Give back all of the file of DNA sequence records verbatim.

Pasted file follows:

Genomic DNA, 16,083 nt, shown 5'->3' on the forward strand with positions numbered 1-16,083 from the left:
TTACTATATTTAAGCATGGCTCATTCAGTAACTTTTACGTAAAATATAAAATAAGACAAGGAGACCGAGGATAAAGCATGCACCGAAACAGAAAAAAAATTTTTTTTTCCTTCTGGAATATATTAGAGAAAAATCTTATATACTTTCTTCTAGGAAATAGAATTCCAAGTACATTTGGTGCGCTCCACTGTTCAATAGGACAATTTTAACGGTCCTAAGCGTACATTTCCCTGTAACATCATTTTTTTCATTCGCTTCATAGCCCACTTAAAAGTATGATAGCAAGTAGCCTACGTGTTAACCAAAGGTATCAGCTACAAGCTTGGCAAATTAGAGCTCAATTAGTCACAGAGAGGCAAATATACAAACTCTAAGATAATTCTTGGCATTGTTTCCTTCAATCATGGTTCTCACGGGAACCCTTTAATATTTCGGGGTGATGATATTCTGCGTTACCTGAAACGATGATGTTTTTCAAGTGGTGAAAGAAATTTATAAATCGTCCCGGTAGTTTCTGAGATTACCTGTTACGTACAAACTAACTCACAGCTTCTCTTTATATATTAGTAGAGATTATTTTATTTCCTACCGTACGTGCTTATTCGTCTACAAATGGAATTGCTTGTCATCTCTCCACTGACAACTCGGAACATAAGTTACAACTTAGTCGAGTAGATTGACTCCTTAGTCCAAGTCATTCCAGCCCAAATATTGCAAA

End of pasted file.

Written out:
Genomic DNA, 16,083 nt, shown 5'->3' on the forward strand with positions numbered 1-16,083 from the left:
TTACTATATTTAAGCATGGCTCATTCAGTAACTTTTACGTAAAATATAAAATAAGACAAGGAGACCGAGGATAAAGCATGCACCGAAACAGAAAAAAAATTTTTTTTTCCTTCTGGAATATATTAGAGAAAAATCTTATATACTTTCTTCTAGGAAATAGAATTCCAAGTACATTTGGTGCGCTCCACTGTTCAATAGGACAATTTTAACGGTCCTAAGCGTACATTTCCCTGTAACATCATTTTTTTCATTCGCTTCATAGCCCACTTAAAAGTATGATAGCAAGTAGCCTACGTGTTAACCAAAGGTATCAGCTACAAGCTTGGCAAATTAGAGCTCAATTAGTCACAGAGAGGCAAATATACAAACTCTAAGATAATTCTTGGCATTGTTTCCTTCAATCATGGTTCTCACGGGAACCCTTTAATATTTCGGGGTGATGATATTCTGCGTTACCTGAAACGATGATGTTTTTCAAGTGGTGAAAGAAATTTATAAATCGTCCCGGTAGTTTCTGAGATTACCTGTTACGTACAAACTAACTCACAGCTTCTCTTTATATATTAGTAGAGATTATTTTATTTCCTACCGTACGTGCTTATTCGTCTACAAATGGAATTGCTTGTCATCTCTCCACTGACAACTCGGAACATAAGTTACAACTTAGTCGAGTAGATTGACTCCTTAGTCCAAGTCATTCCAGCCCAAATATTGCAAA